The dichotomy is false. Either/or thinking of any kind is an error, and the error is magnified when classifying human beings. People are complex systems, a dynamic integration of learning, preferences, genetics, family background, experiences, job history, health, and many, many more elements. They can’t be divided into two piles.

The alternative approach is systems thinking. According to Derek and Laura Cabrera in Systems Thinking Made Simple, we all have it in us to be:

  • critical thinkers who can analyze and solve problems;
  • creative thinkers who can see new and innovative solutions to problems;
  • scientific thinkers who can recognize biases;
  • prosocial thinkers who can work well with others and build strong communities;
  • emotionally intelligent individuals, posessing a sense of self and what we offer to the world.

How do we achieve this balance? It’s an emergent property of practicing systems thinking. We can think about how we think, and therefore how we act and how we collaborate with others. Awareness about how we think is essential for the kind of balance and integration the Cabreras advise is possible.

  • Awareness that everything we think about, perceive and experience is the product of our own mental model which is an approximation of the real world. Self-analysis regarding our own mental model – how good or poor an approximation of the real world is it? – is always a good basis for integrated thinking.
  • Awareness of the role of our own emotions, motivations and preferences in the distinctions we draw, the choices we make, and the decisions we take.
  • Awareness that both our own thoughts and those of others are influenced by unique individual perspectives rather than objective analysis.
  • Awareness that there are many ways to organize and interrelate ideas and things and your current way of doing so is just one of many possibilities.
  • Awareness that cognition, emotion and motivation all influence our mental models and our behavior, and the ability to distinguish among them.

Taken together, this integrated awareness constitutes what the Cabreras call metacognition: thinking about how we think. It’s often referred to as emotional intelligence. Insight into our own thoughts is key to high achievement in all domains.

In business, we refer to the individuals who exhibit integrated, balanced, and systems thinking at the highest level as entrepreneurial. Entrepreneurs, those who think about how to create new and higher levels of value for customers, are systems thinkers at their core:

  • They practice empathy, which is the building of mental models of others – i.e. customers – and the running of imagined value propositions through these models to understand their potential to generate a preferred experience that will result in a business success.
  • They translate the insights from these models into a deliverable service, an act of design that calls for the assembly and combination of multiple components, making choices from the customer’s perspective to decide on which elements to include and which to discard.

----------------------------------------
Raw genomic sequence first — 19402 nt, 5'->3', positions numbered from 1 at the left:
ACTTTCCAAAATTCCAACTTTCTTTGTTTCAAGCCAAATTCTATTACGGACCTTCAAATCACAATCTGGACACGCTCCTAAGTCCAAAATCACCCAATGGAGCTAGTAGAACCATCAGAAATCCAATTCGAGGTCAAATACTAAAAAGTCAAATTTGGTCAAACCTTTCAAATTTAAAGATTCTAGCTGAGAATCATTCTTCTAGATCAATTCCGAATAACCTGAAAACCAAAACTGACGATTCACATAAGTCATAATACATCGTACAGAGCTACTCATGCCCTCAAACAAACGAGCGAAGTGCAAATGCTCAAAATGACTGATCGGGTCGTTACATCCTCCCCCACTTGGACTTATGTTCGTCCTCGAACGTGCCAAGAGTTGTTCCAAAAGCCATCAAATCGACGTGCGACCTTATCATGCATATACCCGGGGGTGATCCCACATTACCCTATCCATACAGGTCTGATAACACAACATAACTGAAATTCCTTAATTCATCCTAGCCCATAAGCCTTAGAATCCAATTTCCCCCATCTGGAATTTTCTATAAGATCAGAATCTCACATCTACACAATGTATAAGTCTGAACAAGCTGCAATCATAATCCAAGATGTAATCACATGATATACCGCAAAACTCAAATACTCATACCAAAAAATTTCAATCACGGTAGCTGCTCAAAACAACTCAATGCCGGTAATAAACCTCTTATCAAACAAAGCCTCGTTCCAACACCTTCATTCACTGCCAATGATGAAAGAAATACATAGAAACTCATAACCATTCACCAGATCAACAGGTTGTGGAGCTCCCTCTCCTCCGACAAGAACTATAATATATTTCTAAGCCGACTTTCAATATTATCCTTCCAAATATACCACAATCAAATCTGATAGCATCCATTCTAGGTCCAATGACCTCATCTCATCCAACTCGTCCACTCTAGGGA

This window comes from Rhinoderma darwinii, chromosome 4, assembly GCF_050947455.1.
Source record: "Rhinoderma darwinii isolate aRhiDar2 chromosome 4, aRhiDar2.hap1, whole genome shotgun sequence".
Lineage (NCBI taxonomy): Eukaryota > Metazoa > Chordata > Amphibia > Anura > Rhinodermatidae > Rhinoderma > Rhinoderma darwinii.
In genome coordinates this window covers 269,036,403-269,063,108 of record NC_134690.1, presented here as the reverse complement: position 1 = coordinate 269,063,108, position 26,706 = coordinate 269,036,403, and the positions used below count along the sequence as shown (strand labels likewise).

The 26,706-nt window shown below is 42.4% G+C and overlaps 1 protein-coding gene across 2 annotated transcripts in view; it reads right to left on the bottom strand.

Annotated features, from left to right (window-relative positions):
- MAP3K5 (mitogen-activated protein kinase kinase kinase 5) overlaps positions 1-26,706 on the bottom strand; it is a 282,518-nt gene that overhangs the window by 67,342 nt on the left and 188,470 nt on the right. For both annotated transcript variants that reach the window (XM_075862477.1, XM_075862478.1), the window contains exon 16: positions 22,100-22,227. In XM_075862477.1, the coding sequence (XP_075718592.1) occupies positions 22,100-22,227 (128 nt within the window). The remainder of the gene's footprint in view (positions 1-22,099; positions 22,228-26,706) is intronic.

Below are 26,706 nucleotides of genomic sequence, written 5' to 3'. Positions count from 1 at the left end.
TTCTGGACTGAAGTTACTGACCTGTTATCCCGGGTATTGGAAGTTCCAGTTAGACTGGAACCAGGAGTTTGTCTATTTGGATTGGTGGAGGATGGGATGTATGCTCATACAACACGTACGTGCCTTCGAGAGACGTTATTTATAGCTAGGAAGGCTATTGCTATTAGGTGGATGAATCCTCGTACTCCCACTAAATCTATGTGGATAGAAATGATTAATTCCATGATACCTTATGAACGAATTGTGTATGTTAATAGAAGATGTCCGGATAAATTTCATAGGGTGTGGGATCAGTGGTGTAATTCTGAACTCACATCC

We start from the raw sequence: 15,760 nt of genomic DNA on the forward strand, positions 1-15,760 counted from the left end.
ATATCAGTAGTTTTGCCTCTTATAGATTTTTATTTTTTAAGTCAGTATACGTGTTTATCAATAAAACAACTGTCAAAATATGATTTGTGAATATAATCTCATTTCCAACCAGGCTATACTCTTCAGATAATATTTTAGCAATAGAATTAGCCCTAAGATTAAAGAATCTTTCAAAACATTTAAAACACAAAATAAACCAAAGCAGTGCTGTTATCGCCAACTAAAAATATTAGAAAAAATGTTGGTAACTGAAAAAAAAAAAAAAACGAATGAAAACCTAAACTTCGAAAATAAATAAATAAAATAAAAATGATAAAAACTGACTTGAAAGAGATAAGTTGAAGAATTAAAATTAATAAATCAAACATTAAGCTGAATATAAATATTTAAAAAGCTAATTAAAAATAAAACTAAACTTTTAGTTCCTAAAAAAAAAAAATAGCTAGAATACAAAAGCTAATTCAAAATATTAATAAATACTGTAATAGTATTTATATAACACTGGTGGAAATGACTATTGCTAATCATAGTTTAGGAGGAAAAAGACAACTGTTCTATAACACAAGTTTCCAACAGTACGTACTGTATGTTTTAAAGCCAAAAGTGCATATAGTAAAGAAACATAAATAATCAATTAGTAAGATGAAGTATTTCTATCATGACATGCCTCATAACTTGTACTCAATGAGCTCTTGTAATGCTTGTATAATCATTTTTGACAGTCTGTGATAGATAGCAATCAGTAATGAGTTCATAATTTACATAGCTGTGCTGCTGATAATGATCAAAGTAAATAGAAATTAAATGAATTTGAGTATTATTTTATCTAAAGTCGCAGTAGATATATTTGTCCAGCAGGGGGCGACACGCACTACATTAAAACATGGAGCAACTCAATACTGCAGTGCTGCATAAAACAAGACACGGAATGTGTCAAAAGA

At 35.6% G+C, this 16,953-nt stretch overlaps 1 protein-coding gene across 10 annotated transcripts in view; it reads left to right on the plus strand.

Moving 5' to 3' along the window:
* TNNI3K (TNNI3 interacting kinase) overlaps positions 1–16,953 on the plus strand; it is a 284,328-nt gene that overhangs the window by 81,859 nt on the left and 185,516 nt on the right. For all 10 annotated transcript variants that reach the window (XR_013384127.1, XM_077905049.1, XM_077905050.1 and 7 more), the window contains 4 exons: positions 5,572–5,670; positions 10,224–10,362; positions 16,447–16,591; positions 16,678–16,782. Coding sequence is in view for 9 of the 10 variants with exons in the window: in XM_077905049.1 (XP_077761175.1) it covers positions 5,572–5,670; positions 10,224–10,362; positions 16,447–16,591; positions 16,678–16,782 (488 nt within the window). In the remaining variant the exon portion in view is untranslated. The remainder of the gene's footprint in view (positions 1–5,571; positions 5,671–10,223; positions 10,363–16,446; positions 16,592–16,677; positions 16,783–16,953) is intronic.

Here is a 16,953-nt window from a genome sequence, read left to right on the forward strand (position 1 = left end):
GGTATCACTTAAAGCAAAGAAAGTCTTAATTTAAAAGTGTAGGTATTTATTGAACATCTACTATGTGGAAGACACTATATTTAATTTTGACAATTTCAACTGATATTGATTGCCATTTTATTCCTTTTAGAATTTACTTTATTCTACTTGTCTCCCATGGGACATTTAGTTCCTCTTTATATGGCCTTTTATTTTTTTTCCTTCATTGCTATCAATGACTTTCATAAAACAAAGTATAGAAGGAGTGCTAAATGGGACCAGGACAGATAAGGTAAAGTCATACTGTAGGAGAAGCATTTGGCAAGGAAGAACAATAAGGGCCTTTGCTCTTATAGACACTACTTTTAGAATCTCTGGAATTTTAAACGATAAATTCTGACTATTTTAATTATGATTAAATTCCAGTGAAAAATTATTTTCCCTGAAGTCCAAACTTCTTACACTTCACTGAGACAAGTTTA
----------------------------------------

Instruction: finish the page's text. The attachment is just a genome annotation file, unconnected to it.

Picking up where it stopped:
• For service delivery to be accepted by customers, entrepreneurs identify all the possible perceived barriers to purchase from the customer’s point of view, and remove them by conceiving of the best-performing mechanisms.
  • They set up, monitor and resond to feedback lops, which is the essence of adaptive systems thinking.

There is no dichotomy in entrepreneurial thinking. It’s not mediated by strengths and weaknesses, and it’s dominated by neither emotion nor reason, but incorporates both. It’s creative and practical, objective and subjective, empathic and self-aware. Entrepreneurs consciously build their own mental models and continuously test them against the reality of the world of economics. The only dualism that’s relevant is what works and what doesn’t in the world of commerce, and these two possibilities are processed together as learning. The goal is durable success, and entrepreneurs exhibit no ambiguity in their assessment of results.

When the consultants and psychologists want to test you to ascertain whether you exhibit the entrepreneurial personality, it’s best to politely decline. There’s nothing of advantage to learn.

Better to focus on and sharpen your systems thinking:

  • Always thinking of the customer first, assessing their system and their place in it, all of the influences on their choices, and all their desires, preferences and dissatisfactions;
  • Working to translate your customer understanding into a deliverable service, which requires you to consider all the elements and components that make up that service, and how to combine them and integrate them in a single value proposition;
  • Identifying all the potential barriers to purchase – whether the barriers are feelings, insuffiicent knowledge, better alternatives, price or lock-in to existing choices. Removing all barriers requires identifying them – and how they work together – first.
  • Setting up feedback loops and adaptive mechanisms so that you can always respond to customer inputs. Develop an adaptive system.

By focusing on these rules, you’ll build an entrepreneurial system that gets stronger and stronger over time.

There’s no dichotomy. it’s not win-lose or strong-weak or logical-emotional. It’s an integration of components and elements into an entrepreneurial system that learns and consistently improves progress towards a goal.